pkts out 114, drops 102,

nobuffer drops 0

WFQ: aggreg. queue limit 65, indiv. queue limit 32


max available buffers 65

Note: the maximum number of VIP buffers is a


function of: the amount of SRAM on the VIP, the
amount of ports on the VIP, the Port Bandwidth
and the Port MTU. This is automatically
computed by the IOS.
Clarence Filsfils

Cisco Systems Confidential

29

CAR and TCP

Clarence Filsfils

Cisco Systems Confidential

30

CAR and TCP


CE

2Mbps

PE

Contract: 1Mbps

web

rate-limit CR [bps] Normal_Burst [byte]


Excess_Burst [byte]

PE has to allow enough burst in CAR!

Clarence Filsfils

Cisco Systems Confidential

31

CAR and TCP


Packet Discard %

100

Bucket
Depth
Normal
Burst

Clarence Filsfils

Extended
Burst

Cisco Systems Confidential

32

CAR and TCP


CE

2Mbps

PE

Contract: 1Mbps

ftp

Test3: clocked at 1007616 bps, no CAR

Throughput: 965672 bps (96%)

Test4: clocked at 2015232 bps,


CAR: rate-l out 1007616 8000 8000 c t e d

Throughput: 630160 bps (63%)


Test5: clocked at 2015232 bps,
CAR: rate-l out 1000000 187500 375000 c t e d

Throughput: 976304 bps (97%)


Clarence Filsfils

Cisco Systems Confidential

33

Impact of many flows


Limitation of the test: only one flow
Intuitively, the impact of CAR on the perflow TCP goodput should decrease when
the number of flows increase
The CAR drops should be spread between the active
TCP flows instead of being concentrated on one flow.

Still, this RED-alike dropping is needed


when the traffic is TCP-dominant
Clarence Filsfils

Cisco Systems Confidential

34

GTS/FRTS

BE setting
Becn integration

Clarence Filsfils

Cisco Systems Confidential

35

Determining cir, Bc, Be


Customer site

ISP

Ex1: want to sell a service in which a customer may use all


of a T1 line for 30 seconds in a burst, but on a long term
average is limited to 64 KBPS. This would be to restrict
the amount of load the system can induce on the net
outbound.
Configuration:
interface <his serial interface>
traffic-shape rate 64000 8000 46320000
interface <LAN interface>
traffic-shape rate 64000 8000 46320000
Clarence Filsfils

Cisco Systems Confidential

36

An example of BECN integration


9000

BECN Integration

becn

8000

INC a dde d e ve ry Tc in the toke n Bucke t

becn
7000

6000

5000
Inc
4000

traffic-shape rate 64000 8000 8000


traffic-shape adaptive 32000

3000

2000

BECN received at Tc#1 and Tc#3


1000

Hypothesis: no idle traffic


0
1

10

11

12

13

14

15

16

17

18

19

20

21

22

23

24

25

time represented in units of Tc

Clarence Filsfils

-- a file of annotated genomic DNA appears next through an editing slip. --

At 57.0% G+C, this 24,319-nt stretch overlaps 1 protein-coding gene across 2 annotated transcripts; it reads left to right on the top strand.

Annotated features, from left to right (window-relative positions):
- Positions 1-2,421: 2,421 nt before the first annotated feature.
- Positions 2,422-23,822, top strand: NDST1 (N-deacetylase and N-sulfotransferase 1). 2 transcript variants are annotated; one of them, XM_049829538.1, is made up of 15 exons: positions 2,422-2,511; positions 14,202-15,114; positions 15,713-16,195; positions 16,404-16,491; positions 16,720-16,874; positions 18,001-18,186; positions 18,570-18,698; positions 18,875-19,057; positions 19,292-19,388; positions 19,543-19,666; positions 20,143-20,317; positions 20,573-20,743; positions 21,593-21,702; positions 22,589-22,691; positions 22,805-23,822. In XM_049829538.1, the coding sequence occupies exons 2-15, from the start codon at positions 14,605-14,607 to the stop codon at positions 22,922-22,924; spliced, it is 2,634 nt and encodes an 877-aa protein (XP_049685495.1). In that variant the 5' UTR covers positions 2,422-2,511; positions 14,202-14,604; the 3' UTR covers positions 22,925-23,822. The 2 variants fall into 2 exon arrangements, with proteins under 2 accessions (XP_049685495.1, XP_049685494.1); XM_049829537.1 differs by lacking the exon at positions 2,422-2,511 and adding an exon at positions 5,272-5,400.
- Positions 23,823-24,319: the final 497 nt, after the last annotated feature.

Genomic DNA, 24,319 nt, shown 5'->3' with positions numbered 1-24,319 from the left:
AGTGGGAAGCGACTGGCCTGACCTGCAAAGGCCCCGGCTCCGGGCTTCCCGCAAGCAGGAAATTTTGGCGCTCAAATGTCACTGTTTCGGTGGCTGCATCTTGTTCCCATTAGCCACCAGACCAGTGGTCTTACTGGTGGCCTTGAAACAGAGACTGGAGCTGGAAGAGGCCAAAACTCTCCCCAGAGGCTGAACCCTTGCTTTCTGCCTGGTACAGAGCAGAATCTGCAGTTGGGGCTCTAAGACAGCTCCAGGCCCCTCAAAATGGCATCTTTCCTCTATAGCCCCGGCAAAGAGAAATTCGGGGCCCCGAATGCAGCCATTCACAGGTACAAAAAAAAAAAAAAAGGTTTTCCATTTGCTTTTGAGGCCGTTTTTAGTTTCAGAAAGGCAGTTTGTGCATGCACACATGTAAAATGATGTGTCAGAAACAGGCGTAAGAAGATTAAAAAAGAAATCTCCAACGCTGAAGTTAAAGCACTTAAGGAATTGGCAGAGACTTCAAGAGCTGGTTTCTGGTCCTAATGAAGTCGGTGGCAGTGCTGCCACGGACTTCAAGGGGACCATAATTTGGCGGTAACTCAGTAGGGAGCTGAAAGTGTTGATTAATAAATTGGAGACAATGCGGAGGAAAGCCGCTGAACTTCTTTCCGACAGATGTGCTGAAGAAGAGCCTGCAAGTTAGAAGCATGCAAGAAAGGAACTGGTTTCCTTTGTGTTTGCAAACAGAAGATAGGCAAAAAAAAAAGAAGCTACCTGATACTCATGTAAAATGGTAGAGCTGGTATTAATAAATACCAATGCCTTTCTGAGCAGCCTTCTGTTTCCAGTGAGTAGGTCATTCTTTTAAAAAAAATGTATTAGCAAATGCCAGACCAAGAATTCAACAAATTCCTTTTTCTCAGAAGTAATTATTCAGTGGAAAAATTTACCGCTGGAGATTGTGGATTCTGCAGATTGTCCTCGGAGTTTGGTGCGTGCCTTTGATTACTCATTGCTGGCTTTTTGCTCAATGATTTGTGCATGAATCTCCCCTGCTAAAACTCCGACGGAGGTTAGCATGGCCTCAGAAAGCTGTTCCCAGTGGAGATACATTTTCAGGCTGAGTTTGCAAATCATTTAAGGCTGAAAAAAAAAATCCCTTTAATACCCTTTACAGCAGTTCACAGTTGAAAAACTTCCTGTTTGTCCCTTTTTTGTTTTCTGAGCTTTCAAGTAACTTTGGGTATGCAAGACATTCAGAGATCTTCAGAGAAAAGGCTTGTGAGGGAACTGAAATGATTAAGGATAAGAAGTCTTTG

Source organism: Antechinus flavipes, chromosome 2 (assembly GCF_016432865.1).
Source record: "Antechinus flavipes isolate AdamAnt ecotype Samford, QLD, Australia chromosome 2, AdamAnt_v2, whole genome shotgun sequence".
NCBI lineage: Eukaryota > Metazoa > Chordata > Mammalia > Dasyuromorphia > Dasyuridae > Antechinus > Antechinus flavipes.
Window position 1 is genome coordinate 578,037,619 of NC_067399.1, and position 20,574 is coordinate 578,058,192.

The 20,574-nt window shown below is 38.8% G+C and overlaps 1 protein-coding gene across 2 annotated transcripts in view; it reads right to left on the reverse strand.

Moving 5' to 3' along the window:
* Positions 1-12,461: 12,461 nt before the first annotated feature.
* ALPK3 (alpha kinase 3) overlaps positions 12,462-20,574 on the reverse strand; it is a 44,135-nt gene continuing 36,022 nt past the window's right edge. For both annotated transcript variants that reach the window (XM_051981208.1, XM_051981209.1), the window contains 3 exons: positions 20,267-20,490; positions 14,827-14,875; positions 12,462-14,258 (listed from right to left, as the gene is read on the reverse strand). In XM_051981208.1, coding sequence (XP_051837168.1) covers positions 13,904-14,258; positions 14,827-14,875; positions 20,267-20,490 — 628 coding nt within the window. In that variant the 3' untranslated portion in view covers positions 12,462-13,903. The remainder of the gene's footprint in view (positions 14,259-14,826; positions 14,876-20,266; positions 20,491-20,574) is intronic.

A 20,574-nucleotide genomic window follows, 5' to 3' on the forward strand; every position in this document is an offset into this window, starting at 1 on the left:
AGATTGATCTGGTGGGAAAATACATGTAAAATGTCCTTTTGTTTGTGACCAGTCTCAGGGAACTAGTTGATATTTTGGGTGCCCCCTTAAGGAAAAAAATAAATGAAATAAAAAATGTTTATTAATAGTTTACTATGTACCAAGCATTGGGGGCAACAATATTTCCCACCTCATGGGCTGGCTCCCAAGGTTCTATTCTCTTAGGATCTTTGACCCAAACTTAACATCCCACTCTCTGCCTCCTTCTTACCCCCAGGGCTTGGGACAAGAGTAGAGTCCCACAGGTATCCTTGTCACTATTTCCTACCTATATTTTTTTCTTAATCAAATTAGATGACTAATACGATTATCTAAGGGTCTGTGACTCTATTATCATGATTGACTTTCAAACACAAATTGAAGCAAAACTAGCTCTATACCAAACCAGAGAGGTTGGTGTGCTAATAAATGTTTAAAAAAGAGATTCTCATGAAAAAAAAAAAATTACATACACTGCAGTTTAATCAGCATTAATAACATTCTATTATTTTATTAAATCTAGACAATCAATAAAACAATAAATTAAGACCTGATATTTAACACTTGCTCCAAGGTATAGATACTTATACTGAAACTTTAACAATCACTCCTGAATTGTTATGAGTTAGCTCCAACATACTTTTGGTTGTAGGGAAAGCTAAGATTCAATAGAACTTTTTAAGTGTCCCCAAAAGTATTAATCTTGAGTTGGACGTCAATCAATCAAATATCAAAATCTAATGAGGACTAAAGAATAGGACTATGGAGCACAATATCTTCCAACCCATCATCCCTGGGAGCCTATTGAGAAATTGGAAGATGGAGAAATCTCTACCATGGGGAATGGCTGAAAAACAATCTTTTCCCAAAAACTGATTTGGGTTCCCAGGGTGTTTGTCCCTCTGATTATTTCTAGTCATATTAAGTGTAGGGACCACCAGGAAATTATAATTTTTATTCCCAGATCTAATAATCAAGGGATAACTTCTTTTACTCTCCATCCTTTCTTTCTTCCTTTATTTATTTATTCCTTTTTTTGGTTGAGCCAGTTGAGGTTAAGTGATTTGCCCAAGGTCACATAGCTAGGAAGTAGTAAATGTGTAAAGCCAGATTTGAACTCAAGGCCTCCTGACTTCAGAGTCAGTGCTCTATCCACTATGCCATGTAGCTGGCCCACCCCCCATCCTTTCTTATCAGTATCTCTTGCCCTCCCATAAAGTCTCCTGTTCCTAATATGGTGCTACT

Cisco Systems Confidential

37

Frame Relay Adaptivity to


Congestion(1)
Goal:you want to normally not restrict a flow across a
frame relay sub-interface which has been layered onto a
single DLC, but throttle it back to CIR in the presence of
BECN bits from the network. The access rate in the
example is assumed to be 1544000bps, and the CIR
64000bps.
Configuration:
interface <relevant sub-interface>
traffic-shape rate 1544000 or
traffic-shape adaptive 64000

Clarence Filsfils

Cisco Systems Confidential

38

Frame Relay Adaptivity to


Congestion(2)
Goal: idem but you also know that the other end access
speed is limited to 128kbps...
Configuration:
interface <relevant sub-interface>
traffic-shape rate 128000
traffic-shape adaptive 64000

Clarence Filsfils

Cisco Systems Confidential

39

IP/ATM QoS

Clarence Filsfils

Cisco Systems Confidential

40

Loss of Routing peers!

Neighbor lost
stuck in active
Clarence Filsfils

Cisco Systems Confidential

41

Problem1: the AIP drops


MEMD

AIP
FEIP

Drop !
Sh atm int atm

Congestion
M

Pvcs

NO Congestion

E
M

11.1

Clarence Filsfils

Cisco Systems Confidential

42

Problem1: why?
AIP-MEMD: no backpressure
why? Because the intf does not provide per-VC TxAcc,
hence if the AIP stops reading from MEMD because a pvc is
congested this incurs drops on other pvcs
Buffer resource = only the one from the AIP!

On-board packet memory: 512Kbytes


No per-VC management of AIP mem

Clarence Filsfils

Cisco Systems Confidential

43

Problem1: Effect

Unstability of Routing neighbors!


No IP QoS possible!

Clarence Filsfils

Cisco Systems Confidential

44

Sol1: Opening the Dam!


MEMD

AIP
FEIP
M
M
E
E

SCR x 2
Pvcs

M
M
Clarence Filsfils

Cisco Systems Confidential

45

Sol1: effect
The ATM utilization increase!
AIP utilization
ATM trunk utilization
BPX utilization

Needs provisioning (problem2)!

Clarence Filsfils

Cisco Systems Confidential

46

Sol2: AIP-BPX at least OC3!

Upgrade the AIP-BPX link: E3 to OC3!


Make sure traffic does not stack up on the AIP
because of congestion of the AIP/BPX link

Allows future use of opening the dam

Clarence Filsfils

Cisco Systems Confidential

47

OC3-AIP: the solution? No!


What-if OC-3 AIP gets again congested?
Opening the dam again?
Yes but ATM trunks are finite!
We replace uncontrolled AIP drops by
potential uncontrolled ATM drops

Clarence Filsfils

Cisco Systems Confidential

48

ATM drops better than AIP drops?


NO! much more harmful!
Congestion collapse
1 cell drop => 1 packet drop
TCP goodput collapses
Network-wide problem
Intf-drop => ATM network drop

Problem 3!
Clarence Filsfils

Cisco Systems Confidential

49

Sol3: The BXM isolates VCs

Per-VC queueing
If a trunk gets congested, the BXM card will
drop cells from the congesting VCs only!

Alleviates the network-wide issue

Clarence Filsfils

Cisco Systems Confidential

50

Prob4: ATM BPX configuration


AIP (VBR) vs BPX (ABR)
AIP SCR = 4Mbps
ATM MCR = 400kbps!
Fiddle factor: 10%!
Oversubscription: 1000%
Clarence Filsfils

Cisco Systems Confidential

51

Sol4: reparameter the ATM net


SCR = MCR
Fiddle = 100%
Meet the Contract
NO drop!
Low rtt!

Clarence Filsfils

Cisco Systems Confidential

52

So what did we do?


Sol1: By "opening the dam
relieved the AIP lack of shaping power

Sol2: AIP/BPX: from E3 to OC3


avoided AIP/BPX link oversubscription

Sol3: BXM Per-VC Queueing


avoided network-wide ATM losses
Clarence Filsfils

Cisco Systems Confidential

53

Conclusion
Uncontrolled packets drops through all
pvcs of an AIP, have been postponed
postponed
Potential Uncontrolled cell drops on
congested pvcs have been introduced
Fear of ATM-IP congestion collapse

Clarence Filsfils

Cisco Systems Confidential

54

What is THE solution?